Sake Rok at The Park has become one of my favorite restaurants in Las Vegas. Somehow a sushi restaurant with live entertainment and audience participation found its way to my heart and stomach. Even though I don’t eat fish and don’t want to be a part of a show, Sake Rok is now the first restaurant I recommend to people looking for a unique Las Vegas dining experience.
Were you just dancing?
“Excuse me, were you just dancing?” my friend asked our waitress when she delivered our cocktails. Yes, she was just dancing. A handful of other waiters and the emcee for the night were dancing to a medley of N*Sync and Backstreet Boys songs just a few minutes earlier.
You have to be in a certain mood to truly enjoy Sake Rok. This restaurant is always at 10 on the party scale. You’re not eating at this restaurant just for a meal. There are plenty of places to eat a good meal in Las Vegas. The entertainment is as much a part of the experience as the food and booze. It’s what helps make Sake Rok a dining experience.
I’ve eaten at Sake Rok three or four times in the past year. My first visit was a few days after telling someone that there’s no way you’ll see me in the middle of that chaos. The combination of loud music, karaoke, and dancing seemed like it would be a bit overwhelming. Ironically, that’s what I couldn’t get out of my head after my first visit. The DJ, MC, and dancers set the tone for the night.
Just after walking in I was ready to roll. I’ve tried all of the signature cocktails between all of my visits. This Hana Berri photographs nicely but the Whiskey on the Rok is my favorite. The latter is their version of an Old Fashioned with a signature five spice mix. YUM!
Signature Cocktails and The Bomb! (RAWR!)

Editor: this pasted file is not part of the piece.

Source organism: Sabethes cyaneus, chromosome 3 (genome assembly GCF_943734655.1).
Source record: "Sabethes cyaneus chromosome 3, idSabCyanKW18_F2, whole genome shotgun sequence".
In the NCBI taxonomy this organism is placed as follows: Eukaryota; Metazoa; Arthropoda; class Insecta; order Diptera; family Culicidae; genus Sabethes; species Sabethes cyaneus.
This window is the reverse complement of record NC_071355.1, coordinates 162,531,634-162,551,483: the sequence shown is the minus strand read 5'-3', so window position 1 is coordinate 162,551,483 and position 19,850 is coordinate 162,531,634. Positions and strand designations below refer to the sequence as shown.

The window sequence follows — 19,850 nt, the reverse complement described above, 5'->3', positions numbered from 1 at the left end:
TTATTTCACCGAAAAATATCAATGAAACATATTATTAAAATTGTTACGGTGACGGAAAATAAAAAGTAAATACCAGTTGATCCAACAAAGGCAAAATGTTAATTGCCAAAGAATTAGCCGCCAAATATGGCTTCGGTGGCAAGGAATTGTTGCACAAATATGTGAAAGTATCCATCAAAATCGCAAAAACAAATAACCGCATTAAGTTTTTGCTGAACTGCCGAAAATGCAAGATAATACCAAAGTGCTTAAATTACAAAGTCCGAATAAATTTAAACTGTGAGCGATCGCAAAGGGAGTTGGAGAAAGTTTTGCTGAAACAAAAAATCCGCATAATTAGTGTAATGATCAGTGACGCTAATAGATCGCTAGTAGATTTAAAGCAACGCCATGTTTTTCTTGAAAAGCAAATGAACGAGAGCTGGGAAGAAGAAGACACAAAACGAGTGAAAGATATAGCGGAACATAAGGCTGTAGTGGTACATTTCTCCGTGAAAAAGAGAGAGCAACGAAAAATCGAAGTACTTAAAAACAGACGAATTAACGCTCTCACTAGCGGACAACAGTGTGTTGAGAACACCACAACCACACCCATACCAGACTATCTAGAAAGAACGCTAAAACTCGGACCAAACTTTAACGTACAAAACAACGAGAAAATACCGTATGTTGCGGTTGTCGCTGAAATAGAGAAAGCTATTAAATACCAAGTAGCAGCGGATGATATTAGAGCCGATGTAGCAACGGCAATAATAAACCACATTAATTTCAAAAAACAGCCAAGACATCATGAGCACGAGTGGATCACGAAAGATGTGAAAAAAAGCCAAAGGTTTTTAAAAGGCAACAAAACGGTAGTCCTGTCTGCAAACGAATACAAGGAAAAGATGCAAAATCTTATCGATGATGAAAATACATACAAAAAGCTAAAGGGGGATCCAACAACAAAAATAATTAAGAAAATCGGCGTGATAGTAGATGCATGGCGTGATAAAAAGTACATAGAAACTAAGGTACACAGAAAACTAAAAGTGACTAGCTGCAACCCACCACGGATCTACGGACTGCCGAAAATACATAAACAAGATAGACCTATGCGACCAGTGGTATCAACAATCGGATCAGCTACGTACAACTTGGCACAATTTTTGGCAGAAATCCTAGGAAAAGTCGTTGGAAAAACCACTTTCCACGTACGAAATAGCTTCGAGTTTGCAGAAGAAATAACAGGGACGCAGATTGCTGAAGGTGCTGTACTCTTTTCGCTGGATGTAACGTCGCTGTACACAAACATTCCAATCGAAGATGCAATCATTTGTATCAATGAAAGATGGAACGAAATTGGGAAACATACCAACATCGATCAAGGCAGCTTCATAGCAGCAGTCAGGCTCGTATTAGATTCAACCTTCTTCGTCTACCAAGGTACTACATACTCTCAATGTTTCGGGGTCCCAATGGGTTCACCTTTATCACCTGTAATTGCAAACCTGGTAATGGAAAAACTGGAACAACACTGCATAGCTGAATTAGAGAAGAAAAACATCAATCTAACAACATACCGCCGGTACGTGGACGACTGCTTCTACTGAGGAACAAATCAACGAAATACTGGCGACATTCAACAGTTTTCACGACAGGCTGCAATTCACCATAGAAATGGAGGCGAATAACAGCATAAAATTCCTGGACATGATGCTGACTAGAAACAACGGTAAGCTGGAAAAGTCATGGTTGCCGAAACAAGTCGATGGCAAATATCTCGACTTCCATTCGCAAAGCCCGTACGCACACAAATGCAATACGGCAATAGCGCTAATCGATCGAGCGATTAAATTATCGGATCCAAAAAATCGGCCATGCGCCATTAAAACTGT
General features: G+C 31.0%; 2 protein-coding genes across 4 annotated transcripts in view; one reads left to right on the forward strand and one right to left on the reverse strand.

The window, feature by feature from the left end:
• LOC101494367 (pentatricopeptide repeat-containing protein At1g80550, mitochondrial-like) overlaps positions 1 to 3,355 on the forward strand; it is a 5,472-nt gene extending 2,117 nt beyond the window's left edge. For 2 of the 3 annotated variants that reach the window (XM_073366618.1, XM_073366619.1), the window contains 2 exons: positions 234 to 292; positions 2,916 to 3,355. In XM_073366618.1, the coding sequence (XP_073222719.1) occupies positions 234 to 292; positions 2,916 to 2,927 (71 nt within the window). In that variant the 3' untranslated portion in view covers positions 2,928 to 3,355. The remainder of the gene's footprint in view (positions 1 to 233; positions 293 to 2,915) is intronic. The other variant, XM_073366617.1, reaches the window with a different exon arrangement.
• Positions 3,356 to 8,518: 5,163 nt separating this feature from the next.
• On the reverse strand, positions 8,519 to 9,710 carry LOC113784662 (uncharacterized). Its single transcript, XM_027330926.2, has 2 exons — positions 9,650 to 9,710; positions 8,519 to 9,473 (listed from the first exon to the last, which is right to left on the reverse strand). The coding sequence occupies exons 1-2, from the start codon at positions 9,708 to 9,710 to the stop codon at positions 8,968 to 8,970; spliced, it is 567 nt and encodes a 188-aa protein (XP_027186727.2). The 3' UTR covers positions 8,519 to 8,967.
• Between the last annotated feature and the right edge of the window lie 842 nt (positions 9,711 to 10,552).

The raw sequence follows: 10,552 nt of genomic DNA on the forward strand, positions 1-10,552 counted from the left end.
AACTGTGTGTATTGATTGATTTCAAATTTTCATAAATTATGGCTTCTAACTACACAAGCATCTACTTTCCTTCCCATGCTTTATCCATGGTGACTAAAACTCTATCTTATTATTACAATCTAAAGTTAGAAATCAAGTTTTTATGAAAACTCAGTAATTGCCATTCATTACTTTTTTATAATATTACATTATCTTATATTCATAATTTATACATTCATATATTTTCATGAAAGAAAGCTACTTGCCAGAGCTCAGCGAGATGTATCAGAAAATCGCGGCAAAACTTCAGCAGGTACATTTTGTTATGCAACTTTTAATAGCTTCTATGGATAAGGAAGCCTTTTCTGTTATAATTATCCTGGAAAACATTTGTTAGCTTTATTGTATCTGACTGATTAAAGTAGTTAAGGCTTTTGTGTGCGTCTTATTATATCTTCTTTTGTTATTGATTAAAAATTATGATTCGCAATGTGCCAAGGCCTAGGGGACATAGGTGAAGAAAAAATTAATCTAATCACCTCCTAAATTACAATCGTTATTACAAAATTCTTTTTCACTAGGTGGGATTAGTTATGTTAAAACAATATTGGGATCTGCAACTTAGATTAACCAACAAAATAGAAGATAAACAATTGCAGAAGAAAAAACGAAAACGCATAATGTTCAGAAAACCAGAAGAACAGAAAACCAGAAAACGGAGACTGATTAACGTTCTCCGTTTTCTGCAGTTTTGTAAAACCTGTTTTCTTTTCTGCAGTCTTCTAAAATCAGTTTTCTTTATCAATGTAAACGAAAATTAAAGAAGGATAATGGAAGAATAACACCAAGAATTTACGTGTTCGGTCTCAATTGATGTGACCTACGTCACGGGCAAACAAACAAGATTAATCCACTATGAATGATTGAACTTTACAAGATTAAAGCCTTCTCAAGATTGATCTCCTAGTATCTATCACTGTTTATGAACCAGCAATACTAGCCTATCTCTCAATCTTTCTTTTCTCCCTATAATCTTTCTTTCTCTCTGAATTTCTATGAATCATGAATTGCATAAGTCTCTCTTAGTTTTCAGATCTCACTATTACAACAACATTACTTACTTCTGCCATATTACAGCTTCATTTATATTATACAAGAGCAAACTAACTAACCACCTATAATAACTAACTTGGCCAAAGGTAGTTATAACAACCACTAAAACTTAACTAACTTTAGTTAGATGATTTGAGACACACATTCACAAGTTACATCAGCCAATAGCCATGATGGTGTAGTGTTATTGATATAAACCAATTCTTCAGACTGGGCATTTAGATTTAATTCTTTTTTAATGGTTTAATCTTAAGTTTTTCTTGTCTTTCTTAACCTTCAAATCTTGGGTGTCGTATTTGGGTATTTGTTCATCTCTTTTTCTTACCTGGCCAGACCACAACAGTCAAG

Signature cocktails are fine but the real drink of Sake Rok is a Sake Bomb. I had my first ever sake bomb(s) at Sake Rok. A shot of sake sits on two chopsticks above half of a beer. The two are mixed by pounding on the table and making the sake fall into the beer. This is a chugging drink that is gone in less than a minute.
There’s something primordial about a Sake Bomb. The rumble builds from a group of people pounding on a table that culminates with a loud bang that turns to a chugging contest. RAWR! There’s a bit of a rush from an entire table participating in a Sake Bomb. The more people involved the bigger the rush.
I’m always skeptical visiting a sushi restaurant. I typically order some kind of chicken and hope for the best. Sake Rok has a slew of sushi dishes that I’ve been told are great. More important for me is that they have a variety of non-fish dishes. Some dishes like the steak above are typical flavors you’d expect from a Japanese restaurant. Other dishes like the Waygu Sliders offer a unique twist to an American dish. The best shareable dish I’ve had at Sake Rok is the Berkshire Pork Dumplings.
Between the sushi and non-fish dishes, there are plenty of shareable items on the menu. In my multiple visits here nobody has ordered a dish that couldn’t be shared. That’s part of the fun when eating at Sake Rok Vegas. Everything from the entertainment to the food is social. Like I said earlier, you have to be in a certain mood to get the most from a night at Sake Rok. The booze can help anyone get in that mood.
For full disclosure, I’ve been to Sake Rok as a paying customer and as a guest of the restaurant. My most recent visit was as a guest of the restaurant. The waitress said that there was a note that we would be eating Honey Toast for dessert. I had no idea what this was but evidently, it’s a thing.
The warm buttery walls of toasty love are sliced open to reveal fresh berries and ice cream. The simple ingredients were magic when all combined in one crunchy sugary bite. The Honey Toast instantly became my favorite dish at Sake Rok. I couldn’t get it out of my head all night. I can understand why the table next to us came in just for the honey toast and drinks.